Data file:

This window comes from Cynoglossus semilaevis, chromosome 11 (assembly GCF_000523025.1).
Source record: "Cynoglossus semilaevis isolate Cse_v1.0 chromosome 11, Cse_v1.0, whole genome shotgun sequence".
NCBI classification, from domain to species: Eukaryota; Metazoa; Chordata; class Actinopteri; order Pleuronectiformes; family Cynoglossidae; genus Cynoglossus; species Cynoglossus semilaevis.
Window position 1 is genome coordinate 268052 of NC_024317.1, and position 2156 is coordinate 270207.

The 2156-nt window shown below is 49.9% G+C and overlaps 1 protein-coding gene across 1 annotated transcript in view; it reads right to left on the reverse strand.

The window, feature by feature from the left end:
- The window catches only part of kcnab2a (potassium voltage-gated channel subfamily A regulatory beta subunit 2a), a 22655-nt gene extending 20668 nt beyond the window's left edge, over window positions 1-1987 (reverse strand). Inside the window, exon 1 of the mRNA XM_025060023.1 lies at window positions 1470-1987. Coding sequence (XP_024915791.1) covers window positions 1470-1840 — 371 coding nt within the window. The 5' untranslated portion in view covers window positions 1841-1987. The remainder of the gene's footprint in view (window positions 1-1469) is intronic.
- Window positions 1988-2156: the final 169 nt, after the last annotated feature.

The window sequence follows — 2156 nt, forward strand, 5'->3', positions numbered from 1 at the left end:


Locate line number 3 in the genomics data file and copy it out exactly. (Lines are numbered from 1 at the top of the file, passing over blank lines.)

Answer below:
NCBI classification, from domain to species: Eukaryota; Metazoa; Chordata; class Actinopteri; order Pleuronectiformes; family Cynoglossidae; genus Cynoglossus; species Cynoglossus semilaevis.